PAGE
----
(pre-written and scheduled to post on Boxing Day while I'm down in Sussex recovering from Tuesday's festival of gluttony!)
Well, here you go, my first entry to the 3rd Analogue Painting Challenge is my "entry fee", a lovingly painted 25/28mm Samurai figure which will shortly be wending it's way over the Atlantic to Curt.
The figure is a mid/lat 1980s Citadel Miniatures Samurai which I must have bought when I was still playing D&D. I never got round to painting it back then and found it last year after I'd got back into gaming.
Painting this figure was fun. After gluing the figure onto a 32mm washer I added basing gunk and a couple of small rocks. Once the gunk was dry, the figure received two thin coats of Vallejo white polyurethane primer and after the 2nd had dried a thin wash of black paint was applied to the whole figure. When the wash had dried, I dry-brushed with off-white. the idea was for the black to provide deep shading and the off-white to provide natural highlighting under the thinned down paints I would be using. The sword blade and chain mail sleeves were undercoated with black.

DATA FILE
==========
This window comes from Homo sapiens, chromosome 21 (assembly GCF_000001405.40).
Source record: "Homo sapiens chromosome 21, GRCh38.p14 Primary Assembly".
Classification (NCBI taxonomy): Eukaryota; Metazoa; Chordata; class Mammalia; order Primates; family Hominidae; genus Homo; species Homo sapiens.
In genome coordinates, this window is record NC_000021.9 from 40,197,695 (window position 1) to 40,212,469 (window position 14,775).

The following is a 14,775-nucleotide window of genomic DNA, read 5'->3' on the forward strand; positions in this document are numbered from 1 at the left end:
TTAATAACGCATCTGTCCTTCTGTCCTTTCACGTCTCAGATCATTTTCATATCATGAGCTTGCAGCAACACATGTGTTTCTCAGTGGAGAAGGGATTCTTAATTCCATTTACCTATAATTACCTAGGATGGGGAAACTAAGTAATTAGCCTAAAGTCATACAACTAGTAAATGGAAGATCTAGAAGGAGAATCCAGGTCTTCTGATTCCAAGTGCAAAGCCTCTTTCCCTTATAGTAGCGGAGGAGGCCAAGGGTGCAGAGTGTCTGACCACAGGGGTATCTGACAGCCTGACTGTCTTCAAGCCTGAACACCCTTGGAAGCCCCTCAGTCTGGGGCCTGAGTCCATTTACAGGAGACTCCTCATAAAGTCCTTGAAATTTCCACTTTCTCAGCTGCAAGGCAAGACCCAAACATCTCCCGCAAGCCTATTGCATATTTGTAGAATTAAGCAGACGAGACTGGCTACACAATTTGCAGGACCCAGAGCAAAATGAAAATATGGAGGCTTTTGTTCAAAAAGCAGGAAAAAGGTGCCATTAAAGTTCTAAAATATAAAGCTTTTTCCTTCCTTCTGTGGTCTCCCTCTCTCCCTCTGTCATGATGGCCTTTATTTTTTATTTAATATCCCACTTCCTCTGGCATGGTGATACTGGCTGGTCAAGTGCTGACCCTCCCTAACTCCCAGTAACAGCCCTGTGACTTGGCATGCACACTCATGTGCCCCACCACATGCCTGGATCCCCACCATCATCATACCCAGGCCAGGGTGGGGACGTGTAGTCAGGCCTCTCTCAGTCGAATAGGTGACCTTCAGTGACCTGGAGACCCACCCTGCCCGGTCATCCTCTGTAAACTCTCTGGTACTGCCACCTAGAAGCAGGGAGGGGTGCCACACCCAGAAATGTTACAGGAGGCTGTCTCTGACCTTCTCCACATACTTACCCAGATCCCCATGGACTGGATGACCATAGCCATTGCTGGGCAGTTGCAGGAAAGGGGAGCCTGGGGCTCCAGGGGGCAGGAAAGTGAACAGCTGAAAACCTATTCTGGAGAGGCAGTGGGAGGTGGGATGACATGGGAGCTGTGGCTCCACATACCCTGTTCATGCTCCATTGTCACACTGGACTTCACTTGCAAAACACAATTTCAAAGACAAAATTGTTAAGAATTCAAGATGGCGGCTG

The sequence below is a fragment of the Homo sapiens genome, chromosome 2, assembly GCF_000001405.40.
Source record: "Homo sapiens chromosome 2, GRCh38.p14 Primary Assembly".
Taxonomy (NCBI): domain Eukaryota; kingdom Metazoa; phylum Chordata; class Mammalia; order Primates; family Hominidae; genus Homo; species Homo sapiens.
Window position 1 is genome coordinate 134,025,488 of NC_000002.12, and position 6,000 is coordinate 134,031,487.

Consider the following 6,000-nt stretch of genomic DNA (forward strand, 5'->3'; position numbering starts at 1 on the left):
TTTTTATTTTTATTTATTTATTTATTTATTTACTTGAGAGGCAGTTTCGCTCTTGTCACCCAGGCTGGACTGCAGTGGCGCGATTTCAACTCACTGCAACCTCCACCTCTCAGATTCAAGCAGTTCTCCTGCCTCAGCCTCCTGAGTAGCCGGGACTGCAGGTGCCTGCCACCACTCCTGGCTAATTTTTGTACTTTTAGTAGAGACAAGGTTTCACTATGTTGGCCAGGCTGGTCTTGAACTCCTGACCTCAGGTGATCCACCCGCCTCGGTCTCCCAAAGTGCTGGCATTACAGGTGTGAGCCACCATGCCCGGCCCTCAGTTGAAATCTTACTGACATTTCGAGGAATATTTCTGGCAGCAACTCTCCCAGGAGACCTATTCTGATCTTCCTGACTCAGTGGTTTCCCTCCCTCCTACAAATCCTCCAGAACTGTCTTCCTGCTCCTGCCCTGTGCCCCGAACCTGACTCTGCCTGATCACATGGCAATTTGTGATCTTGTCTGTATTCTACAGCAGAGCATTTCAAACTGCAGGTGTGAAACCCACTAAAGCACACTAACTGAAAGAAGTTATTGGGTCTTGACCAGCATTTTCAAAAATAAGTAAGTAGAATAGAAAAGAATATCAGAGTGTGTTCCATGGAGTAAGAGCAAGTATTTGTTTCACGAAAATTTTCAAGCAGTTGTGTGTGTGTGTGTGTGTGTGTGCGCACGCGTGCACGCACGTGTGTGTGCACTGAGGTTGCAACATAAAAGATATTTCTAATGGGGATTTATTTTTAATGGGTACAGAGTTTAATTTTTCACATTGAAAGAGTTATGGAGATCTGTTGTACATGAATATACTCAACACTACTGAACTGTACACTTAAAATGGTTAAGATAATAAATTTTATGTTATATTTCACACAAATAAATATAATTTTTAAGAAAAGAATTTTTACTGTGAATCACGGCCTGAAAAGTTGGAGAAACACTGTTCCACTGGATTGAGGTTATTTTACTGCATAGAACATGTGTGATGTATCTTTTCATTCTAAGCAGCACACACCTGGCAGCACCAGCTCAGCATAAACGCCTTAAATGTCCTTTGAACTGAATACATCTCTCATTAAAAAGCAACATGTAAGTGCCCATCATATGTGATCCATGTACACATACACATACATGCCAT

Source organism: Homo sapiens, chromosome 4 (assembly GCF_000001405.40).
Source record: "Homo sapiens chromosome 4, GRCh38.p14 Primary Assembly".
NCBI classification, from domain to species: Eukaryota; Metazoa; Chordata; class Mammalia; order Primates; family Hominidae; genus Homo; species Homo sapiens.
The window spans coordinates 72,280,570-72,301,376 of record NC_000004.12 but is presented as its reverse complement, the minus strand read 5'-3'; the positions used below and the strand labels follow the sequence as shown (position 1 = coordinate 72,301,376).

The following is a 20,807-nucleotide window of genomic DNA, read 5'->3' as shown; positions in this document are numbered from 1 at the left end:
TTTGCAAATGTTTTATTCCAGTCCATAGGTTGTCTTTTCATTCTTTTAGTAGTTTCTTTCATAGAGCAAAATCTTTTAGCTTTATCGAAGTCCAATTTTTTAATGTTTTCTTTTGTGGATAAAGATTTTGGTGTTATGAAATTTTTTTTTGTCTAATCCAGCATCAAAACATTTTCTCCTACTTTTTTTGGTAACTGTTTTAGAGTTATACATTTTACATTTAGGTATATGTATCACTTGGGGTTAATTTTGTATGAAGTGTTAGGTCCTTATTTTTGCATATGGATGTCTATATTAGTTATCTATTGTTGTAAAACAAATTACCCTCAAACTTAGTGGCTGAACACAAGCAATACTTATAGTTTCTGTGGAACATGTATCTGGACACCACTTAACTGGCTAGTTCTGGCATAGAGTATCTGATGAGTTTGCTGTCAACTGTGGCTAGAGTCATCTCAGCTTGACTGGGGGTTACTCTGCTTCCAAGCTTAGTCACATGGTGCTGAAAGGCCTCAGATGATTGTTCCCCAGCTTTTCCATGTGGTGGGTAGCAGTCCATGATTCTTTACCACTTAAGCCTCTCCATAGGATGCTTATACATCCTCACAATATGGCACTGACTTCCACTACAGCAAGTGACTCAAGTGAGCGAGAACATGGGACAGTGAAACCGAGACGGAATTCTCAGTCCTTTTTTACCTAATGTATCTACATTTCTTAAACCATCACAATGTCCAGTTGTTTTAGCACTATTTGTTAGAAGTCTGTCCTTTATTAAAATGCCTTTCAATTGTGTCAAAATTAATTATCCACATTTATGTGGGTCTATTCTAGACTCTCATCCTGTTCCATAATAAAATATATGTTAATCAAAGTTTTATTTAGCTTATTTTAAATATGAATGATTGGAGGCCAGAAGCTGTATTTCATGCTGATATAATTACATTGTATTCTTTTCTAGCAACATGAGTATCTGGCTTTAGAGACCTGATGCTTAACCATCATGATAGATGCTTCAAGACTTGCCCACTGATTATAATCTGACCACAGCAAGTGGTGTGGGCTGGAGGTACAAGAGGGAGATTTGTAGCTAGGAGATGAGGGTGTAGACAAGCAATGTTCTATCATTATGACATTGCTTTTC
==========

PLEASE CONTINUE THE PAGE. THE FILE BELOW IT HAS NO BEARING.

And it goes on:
The metals were done by dry-brushing successively with Gunmetal Grey, Oily Steel and Silver. The guard-piece was dry-brushed with Old Gold. Painting was done using thinned down paints, getting progressively lighter and thicker. Guessing that the other participants would probably go for riotous colour schemes for their samurai, I opted to do something a bit different and went for a rich dark brown for the trousers and a golden-brown for the jacket/vest. I reserved bright colours for the sword hilt and scabbards.
The base was mainly done by dry-brushing after an initial thinned coat of Flat Earth, using Iraqi Sand and various greys. The rocks started out black, with successively lighter shades of grey being used to highlight it.
Once painting was complete, the figure was sealed and shaded with my usual Klear/ink mix, then sprayed with matt varnish. I then used brush-on satin varnish on the cloth and hair, and gloss on the sword blade and scabbards to make them "pop".
After varnishing, the base was given a final dry-brush to tone down the effects of the Klear/ink coat, then tufts and flock were added.
Anyway, that's more than enough verbiage to have made you read on Boxing Day, so here's the eye candy:
I'll be back home on Thursday, and will have to crack on with my first batch of figures for the Challenge - the Croat light horse. I'm hoping to get them finished before I have to go back to work on the 3rd.